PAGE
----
Again, I was wrong.
Digital marketing has made absolutely no difference to this General Election.
Today we all saw and, more to the point, heard what Gordon Brown thinks of the electorate. What’s wrong about a 65-year-old voter, Gillian Duffy in Rochdale, asking him about the economy and immigration? Brown wanted adulation and acclamation. But Mrs Duffy inconveniently asked him awkward questions in front of the media.
The result of leaving switched on his radio mike is that we all heard what he is really like. We knew he’s a bully in Downing Street, but he said to Mrs Duffy that he wants to help people, and then, in what he thought was the privacy of his limousine, slagged off this Labour supporter and activist who is now probably going to vote Lib Dem. And who can blame her?
Again, this is nothing to do with digital.
Mass media, especially radio this time, has the content to grip everyone’s attention, – everyone includes the news services, – Mrs Duffy, the benighted Sarah Brown, Nick Clegg, David Cameron, anybody thinking about watching tomorrow’s final debate, the electorate, behavioural psychologists, the removal company Brown will need after the Election, and the men who make straitjackets for inmates of padded cells.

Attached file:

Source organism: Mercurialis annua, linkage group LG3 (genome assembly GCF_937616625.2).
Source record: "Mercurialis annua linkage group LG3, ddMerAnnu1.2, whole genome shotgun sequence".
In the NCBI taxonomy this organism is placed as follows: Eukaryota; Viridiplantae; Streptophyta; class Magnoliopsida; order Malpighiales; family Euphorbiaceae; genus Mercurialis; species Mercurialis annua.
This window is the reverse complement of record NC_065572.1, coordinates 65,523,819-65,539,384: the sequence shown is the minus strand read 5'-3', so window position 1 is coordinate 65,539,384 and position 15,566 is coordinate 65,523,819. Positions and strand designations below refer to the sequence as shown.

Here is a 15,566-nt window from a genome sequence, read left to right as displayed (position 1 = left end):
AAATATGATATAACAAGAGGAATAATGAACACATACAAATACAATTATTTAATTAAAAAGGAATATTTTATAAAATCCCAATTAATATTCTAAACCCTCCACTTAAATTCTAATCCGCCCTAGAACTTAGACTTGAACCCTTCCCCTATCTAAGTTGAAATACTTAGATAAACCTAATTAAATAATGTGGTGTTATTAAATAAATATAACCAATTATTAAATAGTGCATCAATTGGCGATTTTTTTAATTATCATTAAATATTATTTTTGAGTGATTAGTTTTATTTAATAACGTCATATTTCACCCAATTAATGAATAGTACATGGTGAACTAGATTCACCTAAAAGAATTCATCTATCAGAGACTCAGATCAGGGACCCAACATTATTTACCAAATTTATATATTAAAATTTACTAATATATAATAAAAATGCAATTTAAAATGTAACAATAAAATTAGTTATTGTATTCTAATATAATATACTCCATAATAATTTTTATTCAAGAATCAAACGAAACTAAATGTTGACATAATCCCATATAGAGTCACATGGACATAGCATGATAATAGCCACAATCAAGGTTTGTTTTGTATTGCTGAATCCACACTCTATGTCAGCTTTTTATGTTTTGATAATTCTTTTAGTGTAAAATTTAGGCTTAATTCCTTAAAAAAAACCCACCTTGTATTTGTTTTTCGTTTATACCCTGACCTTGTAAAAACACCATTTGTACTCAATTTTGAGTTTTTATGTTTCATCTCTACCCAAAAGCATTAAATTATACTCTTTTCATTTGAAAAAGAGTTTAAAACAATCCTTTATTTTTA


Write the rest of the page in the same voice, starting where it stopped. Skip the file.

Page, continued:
This will be seen as Brown’s equivalent of Neil Kinnock’s moment of madness in Sheffield.
There should be no surprises here. We all knew, deep down, that Gordon Brown is not someone we’d like to accompany us for a genial drink in the pub on a Friday night.
But, for me, the underlying surprise remains this: why has digital marketing been of so little importance in this campaign?
The answer is that traditional media has the content, digital does not.
Twitter simply cannot carry the big stories. And why boot up your laptop when you can just turn on the TV or radio?
Today has been a big one. My next post will try its best to compete, but it will be about Micky Denehy’s first attempt to put together a halfway decent blog for The EACA School on WordPress. Yes, I know: hardly knicker-gripping, but I’ll do my best. I’ll also tell you a good Neil Kinnock story about Gordon Brown.
In the meantime, remember what SuperMac, Harold MacMillan, had to say about politics. When asked what drives politics, he said, “Events, dear boy. Events.”
Today, there has been a significant Event.